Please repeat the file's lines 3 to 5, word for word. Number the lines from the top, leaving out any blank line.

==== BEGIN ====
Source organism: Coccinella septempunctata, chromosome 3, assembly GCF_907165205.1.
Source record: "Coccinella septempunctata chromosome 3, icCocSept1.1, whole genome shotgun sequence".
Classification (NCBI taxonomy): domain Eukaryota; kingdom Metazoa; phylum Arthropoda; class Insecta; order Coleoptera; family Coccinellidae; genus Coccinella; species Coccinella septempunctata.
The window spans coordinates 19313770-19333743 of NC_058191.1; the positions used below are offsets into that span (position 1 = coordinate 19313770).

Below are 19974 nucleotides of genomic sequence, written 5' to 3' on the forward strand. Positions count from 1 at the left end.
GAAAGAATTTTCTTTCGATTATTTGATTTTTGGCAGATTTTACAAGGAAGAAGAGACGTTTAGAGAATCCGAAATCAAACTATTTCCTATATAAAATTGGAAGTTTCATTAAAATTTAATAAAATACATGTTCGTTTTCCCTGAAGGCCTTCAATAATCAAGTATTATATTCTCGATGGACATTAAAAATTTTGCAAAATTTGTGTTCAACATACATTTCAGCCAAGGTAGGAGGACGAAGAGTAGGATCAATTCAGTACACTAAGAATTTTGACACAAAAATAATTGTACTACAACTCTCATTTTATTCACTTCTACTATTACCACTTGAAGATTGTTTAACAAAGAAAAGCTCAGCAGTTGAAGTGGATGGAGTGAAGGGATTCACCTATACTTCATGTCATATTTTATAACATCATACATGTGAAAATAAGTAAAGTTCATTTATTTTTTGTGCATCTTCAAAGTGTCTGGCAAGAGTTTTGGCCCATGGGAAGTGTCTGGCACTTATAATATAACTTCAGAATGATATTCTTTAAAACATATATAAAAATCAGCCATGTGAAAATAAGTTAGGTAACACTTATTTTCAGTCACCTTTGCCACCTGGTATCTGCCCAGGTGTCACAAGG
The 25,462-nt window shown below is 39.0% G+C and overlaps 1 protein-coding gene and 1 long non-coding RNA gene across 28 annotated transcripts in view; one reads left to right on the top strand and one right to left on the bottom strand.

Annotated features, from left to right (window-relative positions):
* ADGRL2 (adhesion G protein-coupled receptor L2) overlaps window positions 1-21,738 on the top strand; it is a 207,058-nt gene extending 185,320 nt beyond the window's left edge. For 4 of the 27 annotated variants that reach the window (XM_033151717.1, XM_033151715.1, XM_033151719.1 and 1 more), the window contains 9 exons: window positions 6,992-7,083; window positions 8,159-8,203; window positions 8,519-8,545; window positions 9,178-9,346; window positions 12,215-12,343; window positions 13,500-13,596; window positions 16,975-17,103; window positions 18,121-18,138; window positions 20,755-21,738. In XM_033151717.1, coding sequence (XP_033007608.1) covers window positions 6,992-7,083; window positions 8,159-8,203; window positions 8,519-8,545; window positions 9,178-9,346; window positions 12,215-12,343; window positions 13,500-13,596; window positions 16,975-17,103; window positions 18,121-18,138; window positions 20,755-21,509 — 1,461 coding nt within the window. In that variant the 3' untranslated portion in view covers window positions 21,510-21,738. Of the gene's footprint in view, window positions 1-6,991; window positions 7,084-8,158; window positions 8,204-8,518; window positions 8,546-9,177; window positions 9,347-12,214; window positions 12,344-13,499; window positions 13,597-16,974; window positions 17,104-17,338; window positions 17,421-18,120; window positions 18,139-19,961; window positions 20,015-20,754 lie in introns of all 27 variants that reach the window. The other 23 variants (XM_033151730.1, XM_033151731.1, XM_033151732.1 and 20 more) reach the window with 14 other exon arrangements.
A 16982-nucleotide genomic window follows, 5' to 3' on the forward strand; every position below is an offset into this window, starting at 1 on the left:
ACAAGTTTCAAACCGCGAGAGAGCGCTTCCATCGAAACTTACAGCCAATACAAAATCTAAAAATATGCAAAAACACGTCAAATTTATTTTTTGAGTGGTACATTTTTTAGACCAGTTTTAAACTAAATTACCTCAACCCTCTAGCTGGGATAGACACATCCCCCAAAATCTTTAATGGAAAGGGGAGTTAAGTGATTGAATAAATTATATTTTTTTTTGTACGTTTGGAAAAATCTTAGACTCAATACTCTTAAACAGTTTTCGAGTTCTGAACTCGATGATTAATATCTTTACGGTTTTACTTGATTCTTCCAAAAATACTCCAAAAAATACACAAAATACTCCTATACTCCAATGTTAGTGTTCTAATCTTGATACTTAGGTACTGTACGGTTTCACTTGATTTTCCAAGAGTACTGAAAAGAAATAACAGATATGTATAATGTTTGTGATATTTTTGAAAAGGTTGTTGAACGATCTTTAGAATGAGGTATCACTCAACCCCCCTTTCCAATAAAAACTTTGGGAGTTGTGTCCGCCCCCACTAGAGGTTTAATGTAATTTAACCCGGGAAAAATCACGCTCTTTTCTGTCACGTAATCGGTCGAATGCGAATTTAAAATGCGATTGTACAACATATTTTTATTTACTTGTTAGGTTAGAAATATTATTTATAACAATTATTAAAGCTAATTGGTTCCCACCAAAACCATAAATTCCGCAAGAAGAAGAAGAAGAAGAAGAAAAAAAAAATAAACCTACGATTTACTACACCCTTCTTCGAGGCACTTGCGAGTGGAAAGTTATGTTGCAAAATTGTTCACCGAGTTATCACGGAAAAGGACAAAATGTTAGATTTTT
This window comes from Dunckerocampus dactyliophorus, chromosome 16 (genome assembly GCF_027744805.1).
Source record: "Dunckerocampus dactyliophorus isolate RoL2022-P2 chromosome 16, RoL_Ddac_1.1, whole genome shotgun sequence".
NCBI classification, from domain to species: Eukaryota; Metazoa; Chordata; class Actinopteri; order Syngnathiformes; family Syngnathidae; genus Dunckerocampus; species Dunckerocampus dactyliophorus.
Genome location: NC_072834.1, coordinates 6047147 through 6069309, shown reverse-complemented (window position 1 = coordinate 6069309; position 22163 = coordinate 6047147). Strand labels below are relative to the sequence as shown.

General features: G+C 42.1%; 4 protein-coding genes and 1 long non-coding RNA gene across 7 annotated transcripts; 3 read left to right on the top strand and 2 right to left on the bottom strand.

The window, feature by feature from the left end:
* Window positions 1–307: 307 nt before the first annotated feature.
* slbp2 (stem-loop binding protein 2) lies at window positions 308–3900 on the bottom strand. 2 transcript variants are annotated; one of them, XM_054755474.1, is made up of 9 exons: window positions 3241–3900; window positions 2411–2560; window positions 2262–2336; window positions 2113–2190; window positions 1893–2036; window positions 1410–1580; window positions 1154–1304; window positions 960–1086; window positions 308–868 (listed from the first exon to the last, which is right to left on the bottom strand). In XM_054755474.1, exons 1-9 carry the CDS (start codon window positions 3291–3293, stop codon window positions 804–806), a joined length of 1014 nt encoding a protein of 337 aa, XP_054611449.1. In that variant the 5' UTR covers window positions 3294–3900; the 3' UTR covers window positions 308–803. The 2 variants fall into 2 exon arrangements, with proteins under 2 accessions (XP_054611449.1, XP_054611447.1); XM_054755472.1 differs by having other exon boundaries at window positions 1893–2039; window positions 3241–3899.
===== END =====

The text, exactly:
Classification (NCBI taxonomy): domain Eukaryota; kingdom Metazoa; phylum Arthropoda; class Insecta; order Coleoptera; family Coccinellidae; genus Coccinella; species Coccinella septempunctata.
The window spans coordinates 19313770-19333743 of NC_058191.1; the positions used below are offsets into that span (position 1 = coordinate 19313770).

Below are 19974 nucleotides of genomic sequence, written 5' to 3' on the forward strand. Positions count from 1 at the left end.